Anti-skid regulators take wheel speed readings from each wheel to detect wheel spin. The system will either reduce engine torque until spinning stops, or in smarter versions, will also apply brakes to the spinning wheel, thereby transferring engine torque to the wheels that do have grip.
6. Anti-Lock Braking Systems (ABS)
Wheel speed sensors can also detect when a wheel locks under heavy braking. A locked wheel slides across the road rather than biting into it, so can’t effectively slow the truck. Locked front wheels can’t steer, either, turning the driver into passenger.
ABS rapidly pulses the brake on the locked wheel, maintaining rotation and keeping the tyre gripping the road. From January 2015, it became mandatory in Australia that all heavy vehicles and trailers be fitted with ABS (or load proportioning in the case of some trailers) – a move the federal government predicted would save more than 50 lives over the next 30 years.
7. Electronic Brake Force Distribution (EBD)
An even more sophisticated form of assisted braking, EBD doesn’t just release braking pressure on locking wheels – it can also boost the braking pressure to the wheels with greatest grip, according to the load on each axle. The result is an even shorter stopping distance and no locked wheels.
Avoiding lock-ups also prevents tyres becoming flat-spotted and having to be replaced.
8. Electronic Stability Control (ESC)
Weaving around an unexpected obstacle in the road, or simply overestimating the safe speed through a corner, are scenarios where ESC comes into its own. This complex system of electronic smarts, sensors and hydraulic actuators can sense when the truck is reaching the limits of grip, and apply corrective measures. ESC can cut engine torque and selectively brake certain wheels to keep the truck safely on the narrow black ribbon of tarmac.
9. Collision Alert
Becoming distracted at the wheel can happen to anyone. Electronic safety systems remain just as alert at the end of a long shift as they are at the beginning.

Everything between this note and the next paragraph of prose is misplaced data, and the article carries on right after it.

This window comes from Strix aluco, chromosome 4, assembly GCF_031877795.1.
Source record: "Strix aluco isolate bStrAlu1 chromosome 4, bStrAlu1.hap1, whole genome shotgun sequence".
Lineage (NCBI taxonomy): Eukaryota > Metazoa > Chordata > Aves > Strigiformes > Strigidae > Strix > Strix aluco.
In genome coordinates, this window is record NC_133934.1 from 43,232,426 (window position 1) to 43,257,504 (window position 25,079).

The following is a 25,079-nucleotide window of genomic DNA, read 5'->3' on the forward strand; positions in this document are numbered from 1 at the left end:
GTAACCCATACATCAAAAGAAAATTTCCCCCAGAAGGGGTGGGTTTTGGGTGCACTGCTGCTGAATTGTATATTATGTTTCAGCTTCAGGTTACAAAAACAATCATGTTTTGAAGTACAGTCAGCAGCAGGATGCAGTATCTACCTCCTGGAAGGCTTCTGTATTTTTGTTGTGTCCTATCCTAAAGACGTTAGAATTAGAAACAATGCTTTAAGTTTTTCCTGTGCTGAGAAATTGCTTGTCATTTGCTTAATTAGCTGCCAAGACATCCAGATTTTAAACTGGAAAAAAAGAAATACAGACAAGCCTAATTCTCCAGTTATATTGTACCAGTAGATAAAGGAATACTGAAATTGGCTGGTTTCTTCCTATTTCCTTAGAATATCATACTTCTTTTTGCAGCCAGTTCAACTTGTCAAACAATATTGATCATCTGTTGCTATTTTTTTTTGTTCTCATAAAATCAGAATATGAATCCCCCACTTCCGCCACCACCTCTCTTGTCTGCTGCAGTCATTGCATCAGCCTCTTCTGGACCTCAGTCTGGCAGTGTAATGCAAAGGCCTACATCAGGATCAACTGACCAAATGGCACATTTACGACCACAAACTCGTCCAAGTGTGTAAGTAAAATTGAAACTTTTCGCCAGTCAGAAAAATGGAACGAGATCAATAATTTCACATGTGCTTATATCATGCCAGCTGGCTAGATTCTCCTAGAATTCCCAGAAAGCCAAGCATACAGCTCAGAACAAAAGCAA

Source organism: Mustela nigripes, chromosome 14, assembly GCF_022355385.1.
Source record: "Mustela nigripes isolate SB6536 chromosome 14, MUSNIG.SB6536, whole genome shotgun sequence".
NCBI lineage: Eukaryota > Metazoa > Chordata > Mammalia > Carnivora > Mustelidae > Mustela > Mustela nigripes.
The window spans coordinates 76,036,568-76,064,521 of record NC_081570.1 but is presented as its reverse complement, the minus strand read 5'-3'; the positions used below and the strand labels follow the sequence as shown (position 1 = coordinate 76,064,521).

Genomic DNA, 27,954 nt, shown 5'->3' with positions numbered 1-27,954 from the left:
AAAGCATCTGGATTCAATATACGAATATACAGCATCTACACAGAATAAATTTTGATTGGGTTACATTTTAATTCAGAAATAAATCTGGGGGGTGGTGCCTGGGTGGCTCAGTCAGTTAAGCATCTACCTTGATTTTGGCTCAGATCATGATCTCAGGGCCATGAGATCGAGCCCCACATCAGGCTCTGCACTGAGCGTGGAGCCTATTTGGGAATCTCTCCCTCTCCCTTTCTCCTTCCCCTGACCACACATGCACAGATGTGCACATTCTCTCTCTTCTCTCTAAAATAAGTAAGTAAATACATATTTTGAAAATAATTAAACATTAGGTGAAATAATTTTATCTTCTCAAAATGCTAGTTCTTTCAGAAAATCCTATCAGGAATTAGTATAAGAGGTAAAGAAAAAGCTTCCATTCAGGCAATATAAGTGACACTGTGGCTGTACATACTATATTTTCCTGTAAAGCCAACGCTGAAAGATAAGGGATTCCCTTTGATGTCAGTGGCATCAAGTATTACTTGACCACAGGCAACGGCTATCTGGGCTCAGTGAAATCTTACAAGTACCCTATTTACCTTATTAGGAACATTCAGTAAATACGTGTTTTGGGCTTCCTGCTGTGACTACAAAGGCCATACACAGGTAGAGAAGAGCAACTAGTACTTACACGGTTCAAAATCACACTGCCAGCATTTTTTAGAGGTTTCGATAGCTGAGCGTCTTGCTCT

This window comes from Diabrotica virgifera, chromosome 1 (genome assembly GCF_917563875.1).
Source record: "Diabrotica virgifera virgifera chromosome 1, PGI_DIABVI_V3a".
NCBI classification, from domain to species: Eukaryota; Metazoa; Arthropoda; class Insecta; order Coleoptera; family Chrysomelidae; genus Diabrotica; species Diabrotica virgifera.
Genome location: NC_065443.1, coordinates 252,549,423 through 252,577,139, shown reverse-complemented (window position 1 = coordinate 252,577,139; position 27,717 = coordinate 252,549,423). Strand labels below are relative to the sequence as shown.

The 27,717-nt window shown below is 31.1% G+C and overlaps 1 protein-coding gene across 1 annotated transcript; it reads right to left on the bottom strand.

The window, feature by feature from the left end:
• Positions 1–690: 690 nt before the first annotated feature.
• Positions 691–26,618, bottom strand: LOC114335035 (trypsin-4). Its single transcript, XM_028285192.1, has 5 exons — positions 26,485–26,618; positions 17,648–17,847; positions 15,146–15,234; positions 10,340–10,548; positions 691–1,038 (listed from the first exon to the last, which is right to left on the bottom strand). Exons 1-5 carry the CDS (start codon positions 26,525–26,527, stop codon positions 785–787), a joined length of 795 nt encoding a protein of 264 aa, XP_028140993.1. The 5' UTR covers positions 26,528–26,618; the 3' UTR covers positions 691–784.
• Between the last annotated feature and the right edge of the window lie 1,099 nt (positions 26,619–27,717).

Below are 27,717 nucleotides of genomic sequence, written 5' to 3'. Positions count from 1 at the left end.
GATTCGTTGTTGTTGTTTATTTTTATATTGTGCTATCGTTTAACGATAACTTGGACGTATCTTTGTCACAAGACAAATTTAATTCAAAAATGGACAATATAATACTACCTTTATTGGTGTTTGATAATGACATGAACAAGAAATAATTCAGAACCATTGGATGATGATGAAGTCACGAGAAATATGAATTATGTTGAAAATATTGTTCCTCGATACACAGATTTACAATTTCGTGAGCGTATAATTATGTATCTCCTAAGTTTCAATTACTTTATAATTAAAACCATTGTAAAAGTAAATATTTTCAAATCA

Collision alert uses proximity sensors such as radar or sophisticated cameras and software to monitor the environment around the truck and spot looming obstacles. If it senses an impending crash, the system sound an audible alarm to alert the driver of the threat in time for them to hit the brakes. The latest versions can even autonomously apply the brakes. This feature is becoming commonly known as Autonomous Emergency Braking or AEB.
10. Front Underrun Protective Devices (FUPDs)
These devices come into play if the worst happens and a truck and smaller vehicle do collide, either head-on, or the truck runs up the back of the car.
During these collisions, it’s the occupants of the car that tend to come off far worse. FUPDs lower the frontal structure of the truck to ensure the collision occurs bumper to bumper, preventing the sickening scenario in which the car slides under the truck, crushing its passenger compartment. The lower point of impact created by the FUPD allows the occupant protection systems of the smaller vehicle to operate as designed, such as airbags and passenger safety cells.
FUPDs are estimated to reduce fatal crashes by 15%, and serious injury crashes by 30%. It protects the underbelly of the truck, too, so the steering system isn’t wiped out and the driver can potentially avoid secondary collisions.
To find out more about Isuzu Electronic Stability Control (IESC) watch this short video.